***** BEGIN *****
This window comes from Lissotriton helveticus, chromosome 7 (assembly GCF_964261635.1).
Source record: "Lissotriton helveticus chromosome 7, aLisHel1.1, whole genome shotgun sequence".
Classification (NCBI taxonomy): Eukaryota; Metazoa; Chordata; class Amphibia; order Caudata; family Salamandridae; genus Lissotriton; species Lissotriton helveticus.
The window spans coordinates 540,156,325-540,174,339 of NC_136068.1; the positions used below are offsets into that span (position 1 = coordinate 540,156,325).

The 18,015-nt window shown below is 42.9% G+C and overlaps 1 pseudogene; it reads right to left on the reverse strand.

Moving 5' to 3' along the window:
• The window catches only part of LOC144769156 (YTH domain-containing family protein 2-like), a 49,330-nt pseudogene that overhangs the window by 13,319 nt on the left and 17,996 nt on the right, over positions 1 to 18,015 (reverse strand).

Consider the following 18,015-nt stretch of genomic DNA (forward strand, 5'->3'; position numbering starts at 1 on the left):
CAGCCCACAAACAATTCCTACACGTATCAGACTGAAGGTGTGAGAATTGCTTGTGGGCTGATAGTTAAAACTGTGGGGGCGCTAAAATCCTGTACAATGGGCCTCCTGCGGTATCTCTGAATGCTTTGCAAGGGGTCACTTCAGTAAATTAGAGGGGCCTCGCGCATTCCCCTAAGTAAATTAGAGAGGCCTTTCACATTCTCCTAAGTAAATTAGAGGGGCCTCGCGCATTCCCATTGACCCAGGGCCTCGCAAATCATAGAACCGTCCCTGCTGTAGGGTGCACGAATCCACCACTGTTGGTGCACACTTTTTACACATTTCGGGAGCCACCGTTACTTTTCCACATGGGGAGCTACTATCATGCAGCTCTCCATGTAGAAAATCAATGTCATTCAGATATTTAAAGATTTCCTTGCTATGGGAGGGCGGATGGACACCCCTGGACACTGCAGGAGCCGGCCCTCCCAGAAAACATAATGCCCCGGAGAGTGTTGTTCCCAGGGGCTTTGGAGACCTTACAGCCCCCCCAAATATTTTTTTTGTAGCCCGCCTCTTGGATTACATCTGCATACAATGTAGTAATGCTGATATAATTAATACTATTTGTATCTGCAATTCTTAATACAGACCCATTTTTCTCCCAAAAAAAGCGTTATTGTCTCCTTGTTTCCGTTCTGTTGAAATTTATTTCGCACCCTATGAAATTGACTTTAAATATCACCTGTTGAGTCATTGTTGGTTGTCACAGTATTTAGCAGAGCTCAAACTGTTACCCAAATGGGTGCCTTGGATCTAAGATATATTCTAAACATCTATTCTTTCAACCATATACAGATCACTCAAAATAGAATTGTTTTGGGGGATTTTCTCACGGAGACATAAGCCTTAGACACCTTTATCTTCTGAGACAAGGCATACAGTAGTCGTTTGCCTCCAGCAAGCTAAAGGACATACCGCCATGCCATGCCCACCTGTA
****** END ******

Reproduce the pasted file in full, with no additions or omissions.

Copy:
This window comes from Lissotriton helveticus, chromosome 7 (assembly GCF_964261635.1).
Source record: "Lissotriton helveticus chromosome 7, aLisHel1.1, whole genome shotgun sequence".
Classification (NCBI taxonomy): Eukaryota; Metazoa; Chordata; class Amphibia; order Caudata; family Salamandridae; genus Lissotriton; species Lissotriton helveticus.
The window spans coordinates 540,156,325-540,174,339 of NC_136068.1; the positions used below are offsets into that span (position 1 = coordinate 540,156,325).

The 18,015-nt window shown below is 42.9% G+C and overlaps 1 pseudogene; it reads right to left on the reverse strand.

Moving 5' to 3' along the window:
• The window catches only part of LOC144769156 (YTH domain-containing family protein 2-like), a 49,330-nt pseudogene that overhangs the window by 13,319 nt on the left and 17,996 nt on the right, over positions 1 to 18,015 (reverse strand).

Consider the following 18,015-nt stretch of genomic DNA (forward strand, 5'->3'; position numbering starts at 1 on the left):
CAGCCCACAAACAATTCCTACACGTATCAGACTGAAGGTGTGAGAATTGCTTGTGGGCTGATAGTTAAAACTGTGGGGGCGCTAAAATCCTGTACAATGGGCCTCCTGCGGTATCTCTGAATGCTTTGCAAGGGGTCACTTCAGTAAATTAGAGGGGCCTCGCGCATTCCCCTAAGTAAATTAGAGAGGCCTTTCACATTCTCCTAAGTAAATTAGAGGGGCCTCGCGCATTCCCATTGACCCAGGGCCTCGCAAATCATAGAACCGTCCCTGCTGTAGGGTGCACGAATCCACCACTGTTGGTGCACACTTTTTACACATTTCGGGAGCCACCGTTACTTTTCCACATGGGGAGCTACTATCATGCAGCTCTCCATGTAGAAAATCAATGTCATTCAGATATTTAAAGATTTCCTTGCTATGGGAGGGCGGATGGACACCCCTGGACACTGCAGGAGCCGGCCCTCCCAGAAAACATAATGCCCCGGAGAGTGTTGTTCCCAGGGGCTTTGGAGACCTTACAGCCCCCCCAAATATTTTTTTTGTAGCCCGCCTCTTGGATTACATCTGCATACAATGTAGTAATGCTGATATAATTAATACTATTTGTATCTGCAATTCTTAATACAGACCCATTTTTCTCCCAAAAAAAGCGTTATTGTCTCCTTGTTTCCGTTCTGTTGAAATTTATTTCGCACCCTATGAAATTGACTTTAAATATCACCTGTTGAGTCATTGTTGGTTGTCACAGTATTTAGCAGAGCTCAAACTGTTACCCAAATGGGTGCCTTGGATCTAAGATATATTCTAAACATCTATTCTTTCAACCATATACAGATCACTCAAAATAGAATTGTTTTGGGGGATTTTCTCACGGAGACATAAGCCTTAGACACCTTTATCTTCTGAGACAAGGCATACAGTAGTCGTTTGCCTCCAGCAAGCTAAAGGACATACCGCCATGCCATGCCCACCTGTA